• Cheating the rules/authority/establishment

The things you won't see from me if I can help it are the same things Jeffe mentioned - damaging, misogynistic, racist, homophobic, transphobic, writer punching down or laterally in any way. Not here for it. Bully trope? Only if they get taken down hard. Even then, the take down needs to happen in the first quarter of the book so the rest of the story can be that bully's redemption tour. Otherwise, I'm out. You wanna kill off family or besties or beloveds in order to motivate a character? I'm going to cringe because it's lazy and it makes a character super suspect in my mind because if someone has to die before the character will move their asses to do what's right, they're either stupid or terrible people. Yes. I'm being judgy. Stuff went down this week and I'm in a MOOD. I'm not saying you can't kill people off in books. I'm in trouble if we can't. But as a driver for a hero or heroine? Yikes. So anyway. Come at me with the torches and pitchforks. Tell me I'm being a small-minded pain in the backside. 

Tuesday, March 5, 2024

Unloved & Beloved Fantasy Tropes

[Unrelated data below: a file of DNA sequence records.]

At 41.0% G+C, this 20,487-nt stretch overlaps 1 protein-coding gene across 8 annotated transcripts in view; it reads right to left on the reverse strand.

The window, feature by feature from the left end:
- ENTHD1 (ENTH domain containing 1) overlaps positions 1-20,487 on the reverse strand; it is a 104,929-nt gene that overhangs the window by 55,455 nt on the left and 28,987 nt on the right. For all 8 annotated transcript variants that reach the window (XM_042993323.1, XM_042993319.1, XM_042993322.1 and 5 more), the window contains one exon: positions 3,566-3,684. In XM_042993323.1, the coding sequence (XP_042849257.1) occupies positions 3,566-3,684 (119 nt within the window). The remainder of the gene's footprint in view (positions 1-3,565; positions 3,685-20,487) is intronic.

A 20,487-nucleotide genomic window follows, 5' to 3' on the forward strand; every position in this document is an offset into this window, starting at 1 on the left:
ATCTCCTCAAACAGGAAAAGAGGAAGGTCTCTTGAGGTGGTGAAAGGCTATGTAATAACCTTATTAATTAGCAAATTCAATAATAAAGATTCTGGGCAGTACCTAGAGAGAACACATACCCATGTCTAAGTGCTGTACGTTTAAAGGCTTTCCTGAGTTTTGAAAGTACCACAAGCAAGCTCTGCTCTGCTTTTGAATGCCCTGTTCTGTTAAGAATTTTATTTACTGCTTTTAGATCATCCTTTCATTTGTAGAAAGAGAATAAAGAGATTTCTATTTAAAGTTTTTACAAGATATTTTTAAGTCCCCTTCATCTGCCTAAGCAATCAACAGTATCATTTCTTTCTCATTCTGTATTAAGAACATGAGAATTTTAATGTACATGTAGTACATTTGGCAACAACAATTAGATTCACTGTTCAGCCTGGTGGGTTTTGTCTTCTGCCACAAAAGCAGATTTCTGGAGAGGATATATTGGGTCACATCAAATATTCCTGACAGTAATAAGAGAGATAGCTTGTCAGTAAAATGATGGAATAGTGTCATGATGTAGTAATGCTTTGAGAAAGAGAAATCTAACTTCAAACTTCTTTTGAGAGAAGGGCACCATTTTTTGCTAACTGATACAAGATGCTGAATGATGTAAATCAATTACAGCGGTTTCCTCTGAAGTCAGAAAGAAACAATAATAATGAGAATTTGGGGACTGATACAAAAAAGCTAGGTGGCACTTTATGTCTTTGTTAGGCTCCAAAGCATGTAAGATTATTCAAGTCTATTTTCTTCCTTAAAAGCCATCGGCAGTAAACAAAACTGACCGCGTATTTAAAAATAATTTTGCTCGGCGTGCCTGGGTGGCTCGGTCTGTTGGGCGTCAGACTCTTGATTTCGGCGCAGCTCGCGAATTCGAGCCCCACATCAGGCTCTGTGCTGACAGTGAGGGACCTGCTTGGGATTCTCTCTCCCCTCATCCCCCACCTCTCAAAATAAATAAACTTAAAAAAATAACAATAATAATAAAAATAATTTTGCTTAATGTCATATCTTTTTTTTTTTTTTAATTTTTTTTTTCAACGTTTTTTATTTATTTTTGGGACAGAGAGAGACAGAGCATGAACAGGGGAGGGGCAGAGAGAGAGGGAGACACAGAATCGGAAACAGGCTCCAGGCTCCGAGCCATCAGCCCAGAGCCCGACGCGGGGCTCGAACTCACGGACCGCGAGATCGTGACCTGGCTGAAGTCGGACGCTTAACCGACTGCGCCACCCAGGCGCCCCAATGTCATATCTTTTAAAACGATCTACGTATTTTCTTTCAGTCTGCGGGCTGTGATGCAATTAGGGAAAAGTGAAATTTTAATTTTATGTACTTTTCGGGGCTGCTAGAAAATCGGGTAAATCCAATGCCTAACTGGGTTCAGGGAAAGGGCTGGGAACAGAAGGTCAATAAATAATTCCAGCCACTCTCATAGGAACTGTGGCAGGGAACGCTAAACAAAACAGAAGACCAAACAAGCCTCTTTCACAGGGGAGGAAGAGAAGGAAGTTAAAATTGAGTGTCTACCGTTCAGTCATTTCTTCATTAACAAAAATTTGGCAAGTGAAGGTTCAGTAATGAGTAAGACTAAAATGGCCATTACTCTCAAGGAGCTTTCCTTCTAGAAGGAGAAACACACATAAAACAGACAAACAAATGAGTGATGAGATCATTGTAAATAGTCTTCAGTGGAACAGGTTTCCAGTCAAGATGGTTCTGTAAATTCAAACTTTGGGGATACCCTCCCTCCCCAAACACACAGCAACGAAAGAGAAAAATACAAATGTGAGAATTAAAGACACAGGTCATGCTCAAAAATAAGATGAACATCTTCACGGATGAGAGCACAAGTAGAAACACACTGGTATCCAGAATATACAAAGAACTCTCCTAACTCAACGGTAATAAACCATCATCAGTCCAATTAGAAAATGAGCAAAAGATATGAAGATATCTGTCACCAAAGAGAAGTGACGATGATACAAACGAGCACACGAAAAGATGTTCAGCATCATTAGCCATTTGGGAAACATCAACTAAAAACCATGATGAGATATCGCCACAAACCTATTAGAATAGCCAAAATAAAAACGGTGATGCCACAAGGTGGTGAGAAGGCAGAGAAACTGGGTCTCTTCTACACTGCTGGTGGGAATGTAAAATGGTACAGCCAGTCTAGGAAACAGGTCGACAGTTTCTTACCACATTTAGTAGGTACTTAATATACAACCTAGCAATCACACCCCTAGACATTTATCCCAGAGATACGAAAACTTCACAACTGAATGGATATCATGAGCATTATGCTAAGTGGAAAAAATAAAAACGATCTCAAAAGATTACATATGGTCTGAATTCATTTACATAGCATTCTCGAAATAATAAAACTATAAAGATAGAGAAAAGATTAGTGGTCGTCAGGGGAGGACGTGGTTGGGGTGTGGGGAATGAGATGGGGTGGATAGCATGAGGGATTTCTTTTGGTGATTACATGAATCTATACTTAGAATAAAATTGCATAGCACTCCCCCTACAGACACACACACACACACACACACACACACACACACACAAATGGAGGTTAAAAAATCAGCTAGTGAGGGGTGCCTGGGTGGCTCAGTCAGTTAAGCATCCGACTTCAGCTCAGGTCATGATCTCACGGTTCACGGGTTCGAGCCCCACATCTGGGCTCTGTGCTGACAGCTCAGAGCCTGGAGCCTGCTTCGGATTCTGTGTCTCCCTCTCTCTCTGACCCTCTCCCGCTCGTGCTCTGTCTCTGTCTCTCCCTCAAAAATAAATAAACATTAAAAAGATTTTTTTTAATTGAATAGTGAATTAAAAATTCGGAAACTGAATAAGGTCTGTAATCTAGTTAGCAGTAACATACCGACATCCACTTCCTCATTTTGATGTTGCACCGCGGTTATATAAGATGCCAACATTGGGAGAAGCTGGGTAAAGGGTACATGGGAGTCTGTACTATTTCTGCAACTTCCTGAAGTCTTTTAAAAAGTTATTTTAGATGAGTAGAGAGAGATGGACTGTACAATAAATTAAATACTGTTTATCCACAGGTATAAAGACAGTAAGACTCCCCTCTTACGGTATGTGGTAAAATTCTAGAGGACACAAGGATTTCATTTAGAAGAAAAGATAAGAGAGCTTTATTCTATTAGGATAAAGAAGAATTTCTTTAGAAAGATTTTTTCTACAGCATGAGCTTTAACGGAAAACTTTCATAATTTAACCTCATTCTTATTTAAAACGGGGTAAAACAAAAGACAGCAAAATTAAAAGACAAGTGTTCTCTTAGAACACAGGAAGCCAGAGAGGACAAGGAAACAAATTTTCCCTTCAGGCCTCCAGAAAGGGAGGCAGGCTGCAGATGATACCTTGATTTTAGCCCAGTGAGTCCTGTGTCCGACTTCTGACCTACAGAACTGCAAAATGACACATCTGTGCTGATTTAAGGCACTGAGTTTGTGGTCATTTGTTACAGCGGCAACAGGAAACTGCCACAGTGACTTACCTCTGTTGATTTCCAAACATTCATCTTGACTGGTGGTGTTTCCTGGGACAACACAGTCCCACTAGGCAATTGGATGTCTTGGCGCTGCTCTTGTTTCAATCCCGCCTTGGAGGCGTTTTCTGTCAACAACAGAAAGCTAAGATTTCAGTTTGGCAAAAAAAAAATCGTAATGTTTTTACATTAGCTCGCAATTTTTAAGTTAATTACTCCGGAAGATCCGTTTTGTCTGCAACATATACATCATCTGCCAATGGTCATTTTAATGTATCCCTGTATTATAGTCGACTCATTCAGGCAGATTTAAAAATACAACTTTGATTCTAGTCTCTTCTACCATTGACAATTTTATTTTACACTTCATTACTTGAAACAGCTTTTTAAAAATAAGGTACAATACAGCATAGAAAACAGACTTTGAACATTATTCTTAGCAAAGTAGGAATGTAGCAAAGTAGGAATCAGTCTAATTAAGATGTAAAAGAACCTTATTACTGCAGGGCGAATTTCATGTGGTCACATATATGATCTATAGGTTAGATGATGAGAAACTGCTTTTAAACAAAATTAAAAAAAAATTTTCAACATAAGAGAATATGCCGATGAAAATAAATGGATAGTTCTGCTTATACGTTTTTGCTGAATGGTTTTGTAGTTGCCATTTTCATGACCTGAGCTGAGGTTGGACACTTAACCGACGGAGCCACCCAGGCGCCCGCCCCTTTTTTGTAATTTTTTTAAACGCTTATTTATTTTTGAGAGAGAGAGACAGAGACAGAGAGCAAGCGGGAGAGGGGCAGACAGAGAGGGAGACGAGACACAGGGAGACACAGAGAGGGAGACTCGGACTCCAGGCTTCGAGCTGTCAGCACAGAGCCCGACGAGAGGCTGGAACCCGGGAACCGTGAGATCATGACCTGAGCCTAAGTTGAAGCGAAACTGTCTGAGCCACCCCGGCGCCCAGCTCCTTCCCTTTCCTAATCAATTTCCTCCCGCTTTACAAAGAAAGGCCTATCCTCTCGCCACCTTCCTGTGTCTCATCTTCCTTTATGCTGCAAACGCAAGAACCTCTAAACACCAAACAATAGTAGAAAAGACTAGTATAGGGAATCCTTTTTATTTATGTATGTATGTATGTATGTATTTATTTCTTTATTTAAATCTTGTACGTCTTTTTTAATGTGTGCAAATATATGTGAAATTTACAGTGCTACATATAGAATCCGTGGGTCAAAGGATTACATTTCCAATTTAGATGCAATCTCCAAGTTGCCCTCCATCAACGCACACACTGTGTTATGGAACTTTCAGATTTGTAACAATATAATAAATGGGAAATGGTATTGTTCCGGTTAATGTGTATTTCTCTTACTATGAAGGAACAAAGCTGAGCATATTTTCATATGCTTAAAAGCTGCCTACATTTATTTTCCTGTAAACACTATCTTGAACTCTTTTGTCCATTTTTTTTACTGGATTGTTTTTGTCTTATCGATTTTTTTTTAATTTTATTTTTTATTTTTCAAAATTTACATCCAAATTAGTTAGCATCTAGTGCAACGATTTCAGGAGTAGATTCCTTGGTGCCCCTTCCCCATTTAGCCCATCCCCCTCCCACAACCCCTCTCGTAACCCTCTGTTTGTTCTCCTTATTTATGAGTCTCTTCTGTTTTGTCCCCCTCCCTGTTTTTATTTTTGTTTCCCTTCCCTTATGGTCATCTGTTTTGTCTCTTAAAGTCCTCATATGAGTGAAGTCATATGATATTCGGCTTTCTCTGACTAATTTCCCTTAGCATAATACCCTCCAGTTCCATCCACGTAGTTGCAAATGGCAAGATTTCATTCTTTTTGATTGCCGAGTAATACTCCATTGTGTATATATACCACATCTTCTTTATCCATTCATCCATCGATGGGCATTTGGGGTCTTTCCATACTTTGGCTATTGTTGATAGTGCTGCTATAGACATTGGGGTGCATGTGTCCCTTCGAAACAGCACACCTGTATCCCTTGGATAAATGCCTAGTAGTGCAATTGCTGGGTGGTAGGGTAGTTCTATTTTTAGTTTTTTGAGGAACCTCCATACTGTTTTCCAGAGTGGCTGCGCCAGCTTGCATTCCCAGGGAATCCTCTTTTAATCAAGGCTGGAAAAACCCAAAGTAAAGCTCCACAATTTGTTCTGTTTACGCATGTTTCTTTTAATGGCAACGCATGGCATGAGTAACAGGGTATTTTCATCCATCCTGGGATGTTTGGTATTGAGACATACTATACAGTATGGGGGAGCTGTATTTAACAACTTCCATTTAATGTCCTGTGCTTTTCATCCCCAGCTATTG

This Week's Topic:  Which Tropes Do I Love to Write and Which Do I Loathe?

I don't know if there is a Fantasy trope I loathe to write. The Damsel in Distress probably comes the closest, but I'd totally make it "the tribe/village/town in distress" instead of a TDTL heroine. Avenge My Slaughtered Wife/Mother/Daughter? I hate the conceit that women have to die for men to succeed. That's not to say I don't love a good revenge story; just don't bump off the Important Woman...or the dog. No killing the dog, ever.

I'm wholly in bed with The Mentor trope. Magical artifacts and magical creatures? Pffft, hell yes! Antagonist as former bestie? Love it. Chosen One and The Prophecy? Sure, them's a bedrock of Fantasy. Overpowered Protagonist? Done it. Lost family? Any day, any time. Parallel dimensions/other worlds? Absolutely. Portal? Yaaaas. The Dying of Magic/The Birth of Magic? Yup, yup, yup. My list of beloved tropes is much longer than I'll post, but you get the gist.